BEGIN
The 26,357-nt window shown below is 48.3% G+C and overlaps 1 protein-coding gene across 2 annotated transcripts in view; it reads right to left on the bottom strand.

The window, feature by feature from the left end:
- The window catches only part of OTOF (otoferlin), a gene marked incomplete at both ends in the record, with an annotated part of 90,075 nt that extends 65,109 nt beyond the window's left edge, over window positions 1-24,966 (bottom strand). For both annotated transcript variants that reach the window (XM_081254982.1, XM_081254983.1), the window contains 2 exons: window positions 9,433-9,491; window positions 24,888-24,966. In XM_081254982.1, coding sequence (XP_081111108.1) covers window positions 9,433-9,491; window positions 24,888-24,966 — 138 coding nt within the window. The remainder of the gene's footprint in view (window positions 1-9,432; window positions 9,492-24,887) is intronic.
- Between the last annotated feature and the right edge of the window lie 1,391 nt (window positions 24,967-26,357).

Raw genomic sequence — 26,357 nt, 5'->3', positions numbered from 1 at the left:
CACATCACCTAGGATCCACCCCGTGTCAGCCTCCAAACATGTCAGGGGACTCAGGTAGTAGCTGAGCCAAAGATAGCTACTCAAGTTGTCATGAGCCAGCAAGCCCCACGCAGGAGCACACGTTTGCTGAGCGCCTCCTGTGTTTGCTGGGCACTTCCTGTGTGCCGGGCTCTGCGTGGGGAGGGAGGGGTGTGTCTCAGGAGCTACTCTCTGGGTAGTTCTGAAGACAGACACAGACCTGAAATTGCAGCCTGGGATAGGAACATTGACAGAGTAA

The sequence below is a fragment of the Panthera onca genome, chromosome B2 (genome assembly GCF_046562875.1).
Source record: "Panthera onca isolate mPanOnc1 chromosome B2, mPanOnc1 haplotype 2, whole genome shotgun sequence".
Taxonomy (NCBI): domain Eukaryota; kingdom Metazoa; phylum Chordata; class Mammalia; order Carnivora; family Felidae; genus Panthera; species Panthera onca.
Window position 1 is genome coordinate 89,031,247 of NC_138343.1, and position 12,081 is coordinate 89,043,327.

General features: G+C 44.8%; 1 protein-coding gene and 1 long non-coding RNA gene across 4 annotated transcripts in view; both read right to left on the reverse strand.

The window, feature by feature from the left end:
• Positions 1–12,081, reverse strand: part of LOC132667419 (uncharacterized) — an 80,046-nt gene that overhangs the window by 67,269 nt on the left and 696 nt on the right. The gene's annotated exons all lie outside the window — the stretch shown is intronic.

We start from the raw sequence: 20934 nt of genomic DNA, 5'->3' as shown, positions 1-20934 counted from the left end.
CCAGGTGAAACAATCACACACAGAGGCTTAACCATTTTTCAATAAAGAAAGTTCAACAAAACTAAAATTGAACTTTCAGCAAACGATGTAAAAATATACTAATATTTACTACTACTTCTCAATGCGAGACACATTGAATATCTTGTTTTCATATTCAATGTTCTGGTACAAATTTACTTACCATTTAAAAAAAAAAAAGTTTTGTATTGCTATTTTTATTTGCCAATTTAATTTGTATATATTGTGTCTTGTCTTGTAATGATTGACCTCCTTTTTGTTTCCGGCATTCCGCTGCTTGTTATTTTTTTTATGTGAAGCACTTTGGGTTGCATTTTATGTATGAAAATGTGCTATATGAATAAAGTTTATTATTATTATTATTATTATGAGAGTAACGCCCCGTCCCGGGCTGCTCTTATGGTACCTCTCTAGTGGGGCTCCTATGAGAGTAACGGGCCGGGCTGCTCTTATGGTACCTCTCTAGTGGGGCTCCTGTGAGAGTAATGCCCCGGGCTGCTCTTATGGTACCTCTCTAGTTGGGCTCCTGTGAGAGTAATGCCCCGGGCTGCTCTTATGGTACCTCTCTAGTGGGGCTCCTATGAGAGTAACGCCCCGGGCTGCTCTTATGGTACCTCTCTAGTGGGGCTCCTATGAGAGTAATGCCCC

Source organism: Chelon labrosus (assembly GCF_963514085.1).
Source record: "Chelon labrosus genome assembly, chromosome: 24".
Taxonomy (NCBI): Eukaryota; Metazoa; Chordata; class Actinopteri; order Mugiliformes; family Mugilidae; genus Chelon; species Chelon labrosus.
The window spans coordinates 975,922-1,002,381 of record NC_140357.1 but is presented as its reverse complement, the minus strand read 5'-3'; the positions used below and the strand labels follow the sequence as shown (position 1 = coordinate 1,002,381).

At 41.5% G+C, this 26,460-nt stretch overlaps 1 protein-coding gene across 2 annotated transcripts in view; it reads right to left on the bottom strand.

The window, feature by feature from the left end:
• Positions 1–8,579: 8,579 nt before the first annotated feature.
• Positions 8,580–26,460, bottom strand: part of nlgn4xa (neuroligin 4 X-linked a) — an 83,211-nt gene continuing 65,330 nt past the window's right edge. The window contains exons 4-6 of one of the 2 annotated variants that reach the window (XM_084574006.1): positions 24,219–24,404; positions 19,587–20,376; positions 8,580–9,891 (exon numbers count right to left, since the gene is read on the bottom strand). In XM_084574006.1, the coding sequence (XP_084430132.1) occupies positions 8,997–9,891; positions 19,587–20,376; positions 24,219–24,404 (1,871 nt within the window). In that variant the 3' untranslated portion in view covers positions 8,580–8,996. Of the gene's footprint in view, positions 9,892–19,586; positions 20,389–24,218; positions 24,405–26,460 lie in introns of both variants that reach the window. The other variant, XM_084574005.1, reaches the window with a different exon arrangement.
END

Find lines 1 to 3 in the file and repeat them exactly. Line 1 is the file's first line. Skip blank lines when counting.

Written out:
The 26,357-nt window shown below is 48.3% G+C and overlaps 1 protein-coding gene across 2 annotated transcripts in view; it reads right to left on the bottom strand.

The window, feature by feature from the left end:
- The window catches only part of OTOF (otoferlin), a gene marked incomplete at both ends in the record, with an annotated part of 90,075 nt that extends 65,109 nt beyond the window's left edge, over window positions 1-24,966 (bottom strand). For both annotated transcript variants that reach the window (XM_081254982.1, XM_081254983.1), the window contains 2 exons: window positions 9,433-9,491; window positions 24,888-24,966. In XM_081254982.1, coding sequence (XP_081111108.1) covers window positions 9,433-9,491; window positions 24,888-24,966 — 138 coding nt within the window. The remainder of the gene's footprint in view (window positions 1-9,432; window positions 9,492-24,887) is intronic.